"We must do something. This is something. Therefore, we must do this."
-- Antony Jay and Jonathan Lynn, "Yes Minister"
 
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vippstar@gmail.com
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      08-18-2008
On Aug 18, 5:23 am, Keith Thompson <(E-Mail Removed)> wrote:
> "Bill Cunningham" <(E-Mail Removed)> writes:
>
> [...]
>
> > Like this you mean?

>
> > fscanf(fp,"%.2f\t%.2f",&x,&y);
> > if (fp==EOF)
> > puts("fscanf error");

>
> No.
>
> What type is fp? What type is EOF? What makes you think that
> comparing fp to EOF is meaningful?
>
> Stop guessing. Get a decent reference and READ IT.
>
> If you have a copy of K&R2, my advice is to use it as your one and
> only reference. Don't waste your time with cvppreference.com; it's
> for C++.


correction (typo): cppreference.com not cVppreference.com.
Also, I'm not sure what cppreference.com is for, but it does not seem
to be an appropriate resource for C++, so please don't suggest it.
Just... don't waste time with cppreference
 
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Keith Thompson
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      08-18-2008
(E-Mail Removed) writes:
> On Aug 18, 5:23 am, Keith Thompson <(E-Mail Removed)> wrote:

[...]
>> Stop guessing. Get a decent reference and READ IT.
>>
>> If you have a copy of K&R2, my advice is to use it as your one and
>> only reference. Don't waste your time with cvppreference.com; it's
>> for C++.

>
> correction (typo): cppreference.com not cVppreference.com.


Whoops, thanks for the correction.

[...]

--
Keith Thompson (The_Other_Keith) (E-Mail Removed) <http://www.ghoti.net/~kst>
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"We must do something. This is something. Therefore, we must do this."
-- Antony Jay and Jonathan Lynn, "Yes Minister"
 
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Nick Keighley
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      08-18-2008
On 18 Aug, 00:39, "Bill Cunningham" <(E-Mail Removed)> wrote:
> * * I'm doing something wrong and all I know to do is turn to clc. I have a
> text file containing 2 doubles separated by a tab.
>
> .26 * *0
>
> Is the text. I want to read the two double and printf them out. Here's my
> file.
>
> #include <stdio.h>
>
> int main() {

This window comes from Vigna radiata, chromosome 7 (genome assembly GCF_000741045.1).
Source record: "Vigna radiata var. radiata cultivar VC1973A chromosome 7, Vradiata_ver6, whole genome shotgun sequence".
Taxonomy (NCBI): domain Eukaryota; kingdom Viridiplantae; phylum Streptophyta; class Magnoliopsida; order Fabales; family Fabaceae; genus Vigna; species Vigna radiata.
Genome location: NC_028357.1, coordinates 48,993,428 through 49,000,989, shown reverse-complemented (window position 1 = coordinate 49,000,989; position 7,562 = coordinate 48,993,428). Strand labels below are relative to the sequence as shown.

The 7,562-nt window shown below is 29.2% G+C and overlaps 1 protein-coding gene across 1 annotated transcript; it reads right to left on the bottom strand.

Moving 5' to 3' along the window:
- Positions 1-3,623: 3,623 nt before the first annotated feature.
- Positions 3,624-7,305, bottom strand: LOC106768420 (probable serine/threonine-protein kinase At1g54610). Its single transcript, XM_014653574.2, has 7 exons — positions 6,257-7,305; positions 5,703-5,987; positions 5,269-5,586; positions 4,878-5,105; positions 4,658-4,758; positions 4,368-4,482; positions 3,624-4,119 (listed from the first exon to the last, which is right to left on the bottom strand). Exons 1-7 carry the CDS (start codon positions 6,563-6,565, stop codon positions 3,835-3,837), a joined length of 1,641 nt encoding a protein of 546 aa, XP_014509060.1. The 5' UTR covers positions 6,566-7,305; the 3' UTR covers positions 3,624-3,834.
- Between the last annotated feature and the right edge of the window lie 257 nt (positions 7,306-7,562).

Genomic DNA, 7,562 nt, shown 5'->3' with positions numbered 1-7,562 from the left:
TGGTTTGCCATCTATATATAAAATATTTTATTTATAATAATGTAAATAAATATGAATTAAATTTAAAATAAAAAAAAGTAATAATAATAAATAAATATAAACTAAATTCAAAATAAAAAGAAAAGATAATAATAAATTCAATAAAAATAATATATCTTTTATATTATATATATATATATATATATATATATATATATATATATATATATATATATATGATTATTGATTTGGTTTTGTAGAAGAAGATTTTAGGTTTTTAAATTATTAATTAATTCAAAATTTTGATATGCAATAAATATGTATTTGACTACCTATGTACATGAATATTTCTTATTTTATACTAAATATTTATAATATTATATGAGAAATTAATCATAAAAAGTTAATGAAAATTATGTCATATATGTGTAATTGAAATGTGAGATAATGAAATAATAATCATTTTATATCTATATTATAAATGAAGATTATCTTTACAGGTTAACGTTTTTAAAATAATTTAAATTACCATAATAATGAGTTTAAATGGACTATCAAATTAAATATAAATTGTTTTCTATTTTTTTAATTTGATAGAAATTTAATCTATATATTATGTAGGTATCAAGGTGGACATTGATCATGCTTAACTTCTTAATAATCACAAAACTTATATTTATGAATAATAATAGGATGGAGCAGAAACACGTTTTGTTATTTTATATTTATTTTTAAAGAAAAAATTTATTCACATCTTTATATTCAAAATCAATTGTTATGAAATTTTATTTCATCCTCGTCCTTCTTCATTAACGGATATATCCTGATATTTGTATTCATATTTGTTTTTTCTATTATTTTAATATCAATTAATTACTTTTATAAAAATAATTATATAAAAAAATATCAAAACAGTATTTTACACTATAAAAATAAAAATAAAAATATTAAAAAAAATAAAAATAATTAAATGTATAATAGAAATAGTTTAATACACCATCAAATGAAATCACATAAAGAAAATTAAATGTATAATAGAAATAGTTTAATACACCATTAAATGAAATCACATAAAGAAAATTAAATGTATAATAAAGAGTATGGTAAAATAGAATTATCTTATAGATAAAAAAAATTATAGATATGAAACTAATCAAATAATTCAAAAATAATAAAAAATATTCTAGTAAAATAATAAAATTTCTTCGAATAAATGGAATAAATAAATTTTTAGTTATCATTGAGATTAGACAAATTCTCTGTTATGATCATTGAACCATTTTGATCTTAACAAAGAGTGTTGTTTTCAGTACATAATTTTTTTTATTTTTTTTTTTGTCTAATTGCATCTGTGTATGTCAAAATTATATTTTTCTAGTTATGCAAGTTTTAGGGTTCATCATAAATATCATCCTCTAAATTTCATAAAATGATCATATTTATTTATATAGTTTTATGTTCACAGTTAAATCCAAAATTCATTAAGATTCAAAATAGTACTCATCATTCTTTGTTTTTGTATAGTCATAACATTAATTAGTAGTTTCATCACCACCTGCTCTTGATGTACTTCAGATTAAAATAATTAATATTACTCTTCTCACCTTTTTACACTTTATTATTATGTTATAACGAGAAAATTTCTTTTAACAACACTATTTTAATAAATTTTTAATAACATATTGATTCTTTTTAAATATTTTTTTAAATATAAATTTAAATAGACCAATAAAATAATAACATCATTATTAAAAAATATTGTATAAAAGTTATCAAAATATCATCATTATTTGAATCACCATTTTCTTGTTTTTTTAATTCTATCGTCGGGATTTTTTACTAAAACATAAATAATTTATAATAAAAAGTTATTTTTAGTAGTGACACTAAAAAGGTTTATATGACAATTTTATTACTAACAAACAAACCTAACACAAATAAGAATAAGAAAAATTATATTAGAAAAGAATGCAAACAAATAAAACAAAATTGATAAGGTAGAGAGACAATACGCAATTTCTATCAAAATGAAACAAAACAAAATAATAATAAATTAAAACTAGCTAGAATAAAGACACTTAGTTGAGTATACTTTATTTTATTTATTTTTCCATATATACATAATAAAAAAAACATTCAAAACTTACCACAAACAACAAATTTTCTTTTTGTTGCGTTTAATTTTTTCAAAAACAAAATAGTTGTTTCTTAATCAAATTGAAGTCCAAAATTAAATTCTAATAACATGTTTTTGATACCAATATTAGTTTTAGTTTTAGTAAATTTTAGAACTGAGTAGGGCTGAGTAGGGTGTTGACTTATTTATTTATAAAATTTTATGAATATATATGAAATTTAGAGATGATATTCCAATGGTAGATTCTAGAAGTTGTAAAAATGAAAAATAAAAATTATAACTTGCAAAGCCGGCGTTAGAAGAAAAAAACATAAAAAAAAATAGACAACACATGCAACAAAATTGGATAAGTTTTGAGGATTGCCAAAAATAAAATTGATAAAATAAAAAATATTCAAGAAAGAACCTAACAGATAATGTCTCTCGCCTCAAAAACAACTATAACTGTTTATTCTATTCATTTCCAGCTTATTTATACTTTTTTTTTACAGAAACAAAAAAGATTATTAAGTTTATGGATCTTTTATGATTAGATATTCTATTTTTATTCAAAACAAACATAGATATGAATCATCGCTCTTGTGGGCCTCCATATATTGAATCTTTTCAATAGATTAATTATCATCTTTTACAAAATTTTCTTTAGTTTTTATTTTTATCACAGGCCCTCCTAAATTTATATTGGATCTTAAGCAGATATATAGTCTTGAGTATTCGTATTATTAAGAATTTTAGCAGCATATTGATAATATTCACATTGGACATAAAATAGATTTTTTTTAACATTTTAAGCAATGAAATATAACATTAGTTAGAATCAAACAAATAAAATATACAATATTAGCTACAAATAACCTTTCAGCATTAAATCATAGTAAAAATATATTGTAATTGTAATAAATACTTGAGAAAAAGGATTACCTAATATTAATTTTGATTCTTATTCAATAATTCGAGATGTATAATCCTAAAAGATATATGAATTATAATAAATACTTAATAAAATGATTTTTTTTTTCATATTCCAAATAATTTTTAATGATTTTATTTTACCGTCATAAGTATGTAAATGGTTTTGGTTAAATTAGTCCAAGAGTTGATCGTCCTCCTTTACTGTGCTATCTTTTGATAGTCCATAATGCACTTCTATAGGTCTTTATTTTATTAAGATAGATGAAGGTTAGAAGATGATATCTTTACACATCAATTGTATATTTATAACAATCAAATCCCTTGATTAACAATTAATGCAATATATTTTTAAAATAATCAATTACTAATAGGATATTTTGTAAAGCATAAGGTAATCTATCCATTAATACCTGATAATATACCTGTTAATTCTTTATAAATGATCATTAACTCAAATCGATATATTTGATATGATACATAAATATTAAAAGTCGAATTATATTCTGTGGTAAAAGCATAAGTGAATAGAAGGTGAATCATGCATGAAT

> * * * FILE *fp;
> * * * double x,y;
> * * * *fp=fopen("zo","r"); /*error checking out for brevity */
> * * * *fscanf(fp,"%.2f\t%.2f",&string);
> * * * *fclose(fp);
> * * * *printf("%.2f%.2f",x,y);
>
> }
>
> All I get is garbage that is contained in x and y. For whatever simple
> reason that is beyond me evidently I can't read and printf out to stdin from
> this text file. I don't think fread is really necessary.


0. fix your layout
1. post your code
2. post your input data
3. post your output
4. explain why you don't like 3
5. check return values
6. RTFM
7. don't guess (see 6)

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Bill Cunningham
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      08-18-2008

"Keith Thompson" <(E-Mail Removed)> wrote in message
news:(E-Mail Removed)...

> BTW, do you expect us to *guess* what's in your "zo" file?
>


No Keith I've already said it contains,

..26 0.00

In using the code I posted before I got...

0.00 4.87

If I would've set xand y to 0 that is what would've been printed with
printf. I see the fopen mode I should've used was "r". I'll keep working
with it.

Bill


 
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Bill Cunningham
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      08-18-2008

"Paul" <(E-Mail Removed)> wrote in message news:g8akpm$ada$(E-Mail Removed)...

[snip]

>
> fscanf also returns an integer value. You haven't
> taken advantage of the integer it returns.
>
> returned_value = fscanf(fp,"%.2f\t%.2f",&x,&y)
>
> The manual page says the returned_value can tell you some things
> about how things went, when the fscanf ran. You could check
> returned_value, to see how many arguments it got.
>
> This is not defensive programming, but you could
> do something like use "printf" to print the value
> of the integer "returned_value", and see whether it
> is the value you expected. If the value printed was 2,
> then you'd know you got two conversions, so both "x"
> and "y" got loaded with goodies.
>
> Try defining an integer called return_value, and
> see what is coming back from fscanf. Use printf
> to print out the value of "returned_value".
>
> Once you've figured out what went wrong, you can
> add conditional statements to your program, to
> protect it against invalid input or unexpected
> results like EOF.
>
> In your next posting, you can tell us what printf printed,
> and your interpretation of what it means.
>
> Paul


Ok I'll try it. I'm not used to using the *scanf family. I usually use fgets
or fgetc.

Bill